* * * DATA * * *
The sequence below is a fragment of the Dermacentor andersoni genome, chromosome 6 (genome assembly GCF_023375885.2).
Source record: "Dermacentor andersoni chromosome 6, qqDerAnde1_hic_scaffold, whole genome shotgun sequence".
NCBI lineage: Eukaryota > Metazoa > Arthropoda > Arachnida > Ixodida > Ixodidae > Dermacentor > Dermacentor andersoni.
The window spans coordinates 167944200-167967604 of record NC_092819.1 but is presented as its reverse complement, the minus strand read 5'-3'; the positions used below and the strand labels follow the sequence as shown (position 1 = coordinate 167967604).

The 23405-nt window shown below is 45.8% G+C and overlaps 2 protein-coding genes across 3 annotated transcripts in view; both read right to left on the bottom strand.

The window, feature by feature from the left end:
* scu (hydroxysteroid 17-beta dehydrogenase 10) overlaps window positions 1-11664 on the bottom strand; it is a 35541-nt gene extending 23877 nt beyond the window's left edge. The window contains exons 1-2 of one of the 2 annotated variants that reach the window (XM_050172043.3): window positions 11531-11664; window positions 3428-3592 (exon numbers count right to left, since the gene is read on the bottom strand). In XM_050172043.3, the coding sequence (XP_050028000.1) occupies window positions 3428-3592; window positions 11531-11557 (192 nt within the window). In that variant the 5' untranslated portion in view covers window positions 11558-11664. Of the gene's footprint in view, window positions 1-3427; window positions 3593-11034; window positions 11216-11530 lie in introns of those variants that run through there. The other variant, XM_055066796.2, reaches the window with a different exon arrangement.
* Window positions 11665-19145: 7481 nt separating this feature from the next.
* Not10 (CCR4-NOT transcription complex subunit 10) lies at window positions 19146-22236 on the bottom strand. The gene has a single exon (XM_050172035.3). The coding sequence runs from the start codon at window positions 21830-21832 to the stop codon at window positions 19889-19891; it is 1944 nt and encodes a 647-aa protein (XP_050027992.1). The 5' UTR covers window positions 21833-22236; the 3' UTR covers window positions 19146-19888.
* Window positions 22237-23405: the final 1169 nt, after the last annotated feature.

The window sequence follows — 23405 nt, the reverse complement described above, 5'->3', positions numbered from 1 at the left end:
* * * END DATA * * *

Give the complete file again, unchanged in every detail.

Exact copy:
The sequence below is a fragment of the Dermacentor andersoni genome, chromosome 6 (genome assembly GCF_023375885.2).
Source record: "Dermacentor andersoni chromosome 6, qqDerAnde1_hic_scaffold, whole genome shotgun sequence".
NCBI lineage: Eukaryota > Metazoa > Arthropoda > Arachnida > Ixodida > Ixodidae > Dermacentor > Dermacentor andersoni.
The window spans coordinates 167944200-167967604 of record NC_092819.1 but is presented as its reverse complement, the minus strand read 5'-3'; the positions used below and the strand labels follow the sequence as shown (position 1 = coordinate 167967604).

The 23405-nt window shown below is 45.8% G+C and overlaps 2 protein-coding genes across 3 annotated transcripts in view; both read right to left on the bottom strand.

The window, feature by feature from the left end:
* scu (hydroxysteroid 17-beta dehydrogenase 10) overlaps window positions 1-11664 on the bottom strand; it is a 35541-nt gene extending 23877 nt beyond the window's left edge. The window contains exons 1-2 of one of the 2 annotated variants that reach the window (XM_050172043.3): window positions 11531-11664; window positions 3428-3592 (exon numbers count right to left, since the gene is read on the bottom strand). In XM_050172043.3, the coding sequence (XP_050028000.1) occupies window positions 3428-3592; window positions 11531-11557 (192 nt within the window). In that variant the 5' untranslated portion in view covers window positions 11558-11664. Of the gene's footprint in view, window positions 1-3427; window positions 3593-11034; window positions 11216-11530 lie in introns of those variants that run through there. The other variant, XM_055066796.2, reaches the window with a different exon arrangement.
* Window positions 11665-19145: 7481 nt separating this feature from the next.
* Not10 (CCR4-NOT transcription complex subunit 10) lies at window positions 19146-22236 on the bottom strand. The gene has a single exon (XM_050172035.3). The coding sequence runs from the start codon at window positions 21830-21832 to the stop codon at window positions 19889-19891; it is 1944 nt and encodes a 647-aa protein (XP_050027992.1). The 5' UTR covers window positions 21833-22236; the 3' UTR covers window positions 19146-19888.
* Window positions 22237-23405: the final 1169 nt, after the last annotated feature.

The window sequence follows — 23405 nt, the reverse complement described above, 5'->3', positions numbered from 1 at the left end: